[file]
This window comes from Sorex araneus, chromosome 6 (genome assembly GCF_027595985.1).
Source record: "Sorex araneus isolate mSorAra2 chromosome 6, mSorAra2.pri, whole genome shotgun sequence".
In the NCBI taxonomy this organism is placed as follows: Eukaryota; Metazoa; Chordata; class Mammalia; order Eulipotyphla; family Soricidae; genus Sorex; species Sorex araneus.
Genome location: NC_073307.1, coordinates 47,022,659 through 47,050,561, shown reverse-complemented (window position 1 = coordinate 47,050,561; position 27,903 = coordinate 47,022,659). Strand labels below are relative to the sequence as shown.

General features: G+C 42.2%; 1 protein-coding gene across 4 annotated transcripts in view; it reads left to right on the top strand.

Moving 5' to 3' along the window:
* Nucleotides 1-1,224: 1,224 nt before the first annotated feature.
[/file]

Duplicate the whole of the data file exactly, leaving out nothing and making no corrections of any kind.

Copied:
This window comes from Sorex araneus, chromosome 6 (genome assembly GCF_027595985.1).
Source record: "Sorex araneus isolate mSorAra2 chromosome 6, mSorAra2.pri, whole genome shotgun sequence".
In the NCBI taxonomy this organism is placed as follows: Eukaryota; Metazoa; Chordata; class Mammalia; order Eulipotyphla; family Soricidae; genus Sorex; species Sorex araneus.
Genome location: NC_073307.1, coordinates 47,022,659 through 47,050,561, shown reverse-complemented (window position 1 = coordinate 47,050,561; position 27,903 = coordinate 47,022,659). Strand labels below are relative to the sequence as shown.

General features: G+C 42.2%; 1 protein-coding gene across 4 annotated transcripts in view; it reads left to right on the top strand.

Moving 5' to 3' along the window:
* Nucleotides 1-1,224: 1,224 nt before the first annotated feature.